This documentary features the story of self-made curators Herbert and Dorothy Vogel, a couple who began collecting works of unknown artists in the early 60s, crowding their little one bedroom apartment with tiny artworks by following two rules: 1. affordable, 2. small enough to fit in their apartment. The collection developed into one of the most important contemporary compilations – many of the amateurs they befriended in their early years continued on to become world renowned artists. Today, the collection is worth millions of dollars, but the couple has yet to sell a single piece. Their apartment got so packed, Dorothy reminisced, “Not even a toothpick could be squeezed in.” The couple donated a great part of their collection to the National Gallery of Art in Washington D.C. The Vogels still live in the same little apartment, and have restarted their collection again. “Curatorial visionaries,” they started their collection on meager means, Herbert a postal clerk and Dorothy a librarian; even with the rising fame of their collection, the two have maintained a humble lifestyle, sharing their space with fresh art, 19 turtles, fish, and a cat!
This coming Wednesday and Saturday night, the thesis work from the GradMediaDesign department at Art Center will be on display at the South Campus Wind Tunnel, a former supersonic jet testing facility at 4 HOURS SOLID. On a personal note… I’m in this! Other graduate departments on campus (broadcast, fine art, environmental design, transportation design) will also be on display. The show will feature a very diverse group of work. The early versions of some of the thesis work hasevenbeenfeatured on BD in the past!
4 HOURS SOLID: Work and Ideas from the Graduate School at Art Center College of Design.
First Showing: Wednesday, April 18, 6-10 PM.
Second Shoring: Saturday, April 21, 8-10PM
Wind Tunnel Gallery, South Campus.
Art Center College of Design
950 South Raymond Ave., Pasadena, CA 91105
GradMediaDesign thesis project descriptions after the jump!
If you’ve spent any time looking at Google Earth, you’ll notice that the photography isn’t always perfect; sometimes things appear a little weird. Brooklyn-based artist Clement Valla looks for these oddities, scouring the site and viewing places from different vantage points. At certain angles, highways appear as if they’re melting, dipping into ravines and rivers. It’s trippy. He collects these images and calls them Postcards From Google Earth.
These scenes aren’t the result of glitches or of errors in the algorithm, but are the logical result of the system. Valla explains, “They are an edge condition—an anomaly within the system, a nonstandard, an outlier, even, but not an error. These jarring moments expose how Google Earth works, focusing our attention on the software.” 3D images like we see here are generated through texture mapping, where the flat satellite image of earth is applied over 3D terrain. Most of the time this is seamless, but sometimes, when the spaces are so different, things look wrong. Valla goes on to remark:
Google Earth is a database disguised as a photographic representation. These uncanny images focus our attention on that process itself, and the network of algorithms, computers, storage systems, automated cameras, maps, pilots, engineers, photographers, surveyors and map-makers that generate them. (Via Amusing Planet)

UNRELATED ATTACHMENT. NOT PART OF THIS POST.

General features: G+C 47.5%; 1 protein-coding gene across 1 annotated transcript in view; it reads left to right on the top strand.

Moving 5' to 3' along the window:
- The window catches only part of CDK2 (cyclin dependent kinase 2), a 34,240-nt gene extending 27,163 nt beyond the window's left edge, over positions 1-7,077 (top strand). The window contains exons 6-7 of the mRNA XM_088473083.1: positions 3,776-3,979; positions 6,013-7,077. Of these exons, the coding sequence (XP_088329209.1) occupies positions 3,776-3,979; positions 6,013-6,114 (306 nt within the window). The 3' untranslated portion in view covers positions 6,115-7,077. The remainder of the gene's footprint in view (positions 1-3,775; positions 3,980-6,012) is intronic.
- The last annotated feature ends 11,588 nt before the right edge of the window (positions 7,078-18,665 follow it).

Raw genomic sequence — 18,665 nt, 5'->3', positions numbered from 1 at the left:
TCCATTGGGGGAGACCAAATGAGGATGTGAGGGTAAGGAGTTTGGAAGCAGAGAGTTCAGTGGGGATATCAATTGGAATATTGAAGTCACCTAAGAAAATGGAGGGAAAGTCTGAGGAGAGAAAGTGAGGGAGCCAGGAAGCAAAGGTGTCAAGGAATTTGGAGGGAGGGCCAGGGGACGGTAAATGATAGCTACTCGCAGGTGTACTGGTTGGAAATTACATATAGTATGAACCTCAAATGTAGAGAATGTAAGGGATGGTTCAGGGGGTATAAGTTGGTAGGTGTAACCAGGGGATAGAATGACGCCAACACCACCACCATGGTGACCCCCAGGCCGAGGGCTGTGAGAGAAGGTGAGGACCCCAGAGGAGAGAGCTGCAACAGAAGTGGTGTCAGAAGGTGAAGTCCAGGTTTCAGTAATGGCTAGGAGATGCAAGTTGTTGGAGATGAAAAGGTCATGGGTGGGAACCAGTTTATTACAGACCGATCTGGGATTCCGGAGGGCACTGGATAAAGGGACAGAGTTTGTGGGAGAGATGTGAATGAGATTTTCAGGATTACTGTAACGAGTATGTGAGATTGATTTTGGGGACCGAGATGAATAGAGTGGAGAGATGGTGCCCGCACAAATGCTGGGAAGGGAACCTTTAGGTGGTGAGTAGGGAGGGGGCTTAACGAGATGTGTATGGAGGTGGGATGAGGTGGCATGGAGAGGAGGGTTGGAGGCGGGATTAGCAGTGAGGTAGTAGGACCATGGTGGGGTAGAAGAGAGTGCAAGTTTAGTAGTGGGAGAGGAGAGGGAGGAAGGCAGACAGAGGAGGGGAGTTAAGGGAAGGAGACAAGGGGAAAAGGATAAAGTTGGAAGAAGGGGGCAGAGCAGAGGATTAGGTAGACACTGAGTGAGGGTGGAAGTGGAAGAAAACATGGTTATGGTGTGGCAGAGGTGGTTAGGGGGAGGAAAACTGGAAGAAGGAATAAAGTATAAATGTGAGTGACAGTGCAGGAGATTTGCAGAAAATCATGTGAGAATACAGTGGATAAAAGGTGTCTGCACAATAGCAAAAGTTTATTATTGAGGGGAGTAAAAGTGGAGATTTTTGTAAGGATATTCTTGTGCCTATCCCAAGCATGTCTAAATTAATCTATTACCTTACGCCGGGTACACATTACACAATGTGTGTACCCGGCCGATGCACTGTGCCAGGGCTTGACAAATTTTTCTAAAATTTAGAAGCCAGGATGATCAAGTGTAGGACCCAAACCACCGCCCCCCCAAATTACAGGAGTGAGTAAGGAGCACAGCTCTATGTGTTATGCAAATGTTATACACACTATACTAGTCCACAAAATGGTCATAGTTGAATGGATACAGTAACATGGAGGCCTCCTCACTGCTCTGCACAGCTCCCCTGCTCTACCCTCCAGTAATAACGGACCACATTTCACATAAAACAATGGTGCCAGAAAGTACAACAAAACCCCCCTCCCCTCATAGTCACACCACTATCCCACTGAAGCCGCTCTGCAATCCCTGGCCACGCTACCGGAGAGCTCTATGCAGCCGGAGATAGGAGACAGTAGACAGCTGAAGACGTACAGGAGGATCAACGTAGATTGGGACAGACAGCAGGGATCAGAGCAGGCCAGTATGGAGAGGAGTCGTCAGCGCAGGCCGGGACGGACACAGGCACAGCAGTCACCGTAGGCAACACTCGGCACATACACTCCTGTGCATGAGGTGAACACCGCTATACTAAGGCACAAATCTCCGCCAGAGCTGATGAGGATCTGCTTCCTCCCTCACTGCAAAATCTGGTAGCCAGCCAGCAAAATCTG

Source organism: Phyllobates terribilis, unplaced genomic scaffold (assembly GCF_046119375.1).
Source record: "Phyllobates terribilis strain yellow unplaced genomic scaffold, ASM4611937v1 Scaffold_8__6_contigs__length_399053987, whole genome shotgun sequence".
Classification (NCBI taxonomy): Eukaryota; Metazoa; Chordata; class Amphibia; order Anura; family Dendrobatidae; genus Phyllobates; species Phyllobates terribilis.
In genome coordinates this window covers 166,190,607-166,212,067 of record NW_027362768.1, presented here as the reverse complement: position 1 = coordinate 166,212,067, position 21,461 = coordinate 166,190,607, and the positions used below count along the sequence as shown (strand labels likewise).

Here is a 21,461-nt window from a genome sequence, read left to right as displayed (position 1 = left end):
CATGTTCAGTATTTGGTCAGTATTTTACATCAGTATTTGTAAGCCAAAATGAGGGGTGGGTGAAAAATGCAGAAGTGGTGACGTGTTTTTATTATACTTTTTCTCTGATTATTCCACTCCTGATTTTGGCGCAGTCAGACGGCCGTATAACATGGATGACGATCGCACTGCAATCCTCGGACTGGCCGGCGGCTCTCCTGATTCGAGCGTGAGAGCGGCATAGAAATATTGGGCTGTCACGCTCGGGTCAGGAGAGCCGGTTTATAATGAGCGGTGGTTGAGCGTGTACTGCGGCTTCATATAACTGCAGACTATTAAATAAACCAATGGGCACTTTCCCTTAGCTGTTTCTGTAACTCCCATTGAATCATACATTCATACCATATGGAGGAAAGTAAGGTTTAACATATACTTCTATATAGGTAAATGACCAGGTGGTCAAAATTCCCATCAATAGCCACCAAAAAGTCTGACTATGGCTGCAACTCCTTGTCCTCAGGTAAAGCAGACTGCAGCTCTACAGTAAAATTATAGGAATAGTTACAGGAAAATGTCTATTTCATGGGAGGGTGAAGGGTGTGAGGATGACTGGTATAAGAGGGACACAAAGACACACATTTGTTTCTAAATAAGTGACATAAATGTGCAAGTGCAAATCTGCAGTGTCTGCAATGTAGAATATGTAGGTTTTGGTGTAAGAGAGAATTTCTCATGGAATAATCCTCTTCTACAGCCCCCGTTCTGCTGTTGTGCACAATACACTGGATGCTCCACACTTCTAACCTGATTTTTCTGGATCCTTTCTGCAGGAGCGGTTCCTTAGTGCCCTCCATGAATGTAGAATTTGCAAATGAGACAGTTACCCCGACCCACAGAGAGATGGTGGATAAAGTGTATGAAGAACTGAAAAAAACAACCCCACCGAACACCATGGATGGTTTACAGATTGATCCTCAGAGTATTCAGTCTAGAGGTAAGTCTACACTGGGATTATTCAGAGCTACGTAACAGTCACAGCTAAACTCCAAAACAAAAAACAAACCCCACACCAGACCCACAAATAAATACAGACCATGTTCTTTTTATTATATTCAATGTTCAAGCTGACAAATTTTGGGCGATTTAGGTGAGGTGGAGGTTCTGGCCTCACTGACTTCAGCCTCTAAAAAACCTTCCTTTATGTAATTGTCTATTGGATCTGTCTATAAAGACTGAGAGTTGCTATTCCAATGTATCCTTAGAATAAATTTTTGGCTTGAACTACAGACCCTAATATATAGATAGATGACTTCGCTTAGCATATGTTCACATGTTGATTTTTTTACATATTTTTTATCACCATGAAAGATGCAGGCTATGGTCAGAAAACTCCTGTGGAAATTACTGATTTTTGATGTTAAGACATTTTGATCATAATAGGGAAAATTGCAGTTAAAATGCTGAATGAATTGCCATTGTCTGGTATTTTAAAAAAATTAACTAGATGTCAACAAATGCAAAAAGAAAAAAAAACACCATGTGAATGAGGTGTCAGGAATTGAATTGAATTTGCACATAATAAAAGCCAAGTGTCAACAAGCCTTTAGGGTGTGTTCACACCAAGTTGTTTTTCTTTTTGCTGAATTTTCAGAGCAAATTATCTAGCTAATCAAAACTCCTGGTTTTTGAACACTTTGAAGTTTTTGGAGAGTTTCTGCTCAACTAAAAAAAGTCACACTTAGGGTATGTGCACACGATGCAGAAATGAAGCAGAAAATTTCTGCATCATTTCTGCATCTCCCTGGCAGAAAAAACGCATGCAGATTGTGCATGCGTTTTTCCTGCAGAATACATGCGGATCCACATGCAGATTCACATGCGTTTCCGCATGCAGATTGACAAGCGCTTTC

Claire Healy and Sean Cordeiro’s large scale installations leave us feeling a bit overwhelmed or claustrophobic, and this is perhaps maybe the point. Their installations use recyclables to not only emphasize the gluttony of spending, but even more so, to confront the looming power of clutter and our strange animalistic aversion and contrasting need for it.
Of their work, the two say, we “live in such an organized society where detritus is not an issue. You put your garbage in a bin, and it goes somewhere. When you start to look at detritus, you automatically think about refuse. Or even more about consumption…getting caught up in the cycle of consume, consume, consume. And how these objects start to quantify your life.”
Using hundreds of thread spools and a clear viewing sphere, Devorah Sperber creates pixelated images of pop culture icons, famous logos, and reinterpretations of blue chip artworks. These works not only make viewers take a second look at the threaded installations but use the “wow” power of optical illusions to make us reconsider these famous icons and masterpieces from arts past.
Andrew B. Myers is a photographer and image maker that lives and works in Toronto, Canada. His work is often characterized by its use of color and composition as well as it’s humorous take on pop culture. Not only are his images bold and captivating but his titles are fantastic. The above image is titled “Buyers Remorse.”
Gordon Parks was one of the seminal figures of twentieth century photography. A humanitarian with a deep commitment to social justice, he left behind a body of work that documents many of the most important aspects of American culture from the early 1940s up until his death in 2006, with a focus on race relations, poverty, Civil Rights, and urban life.
Recently The Gordon Parks Foundation discovered over 70 unpublished photographs by Parks at the bottom of an old storage box wrapped in paper and marked as “Segregation Series.” These never before series of images not only give us a glimpse into the everyday life of African Americans during the 50’s but are also in full color, something that is uncommon for photographs from that era.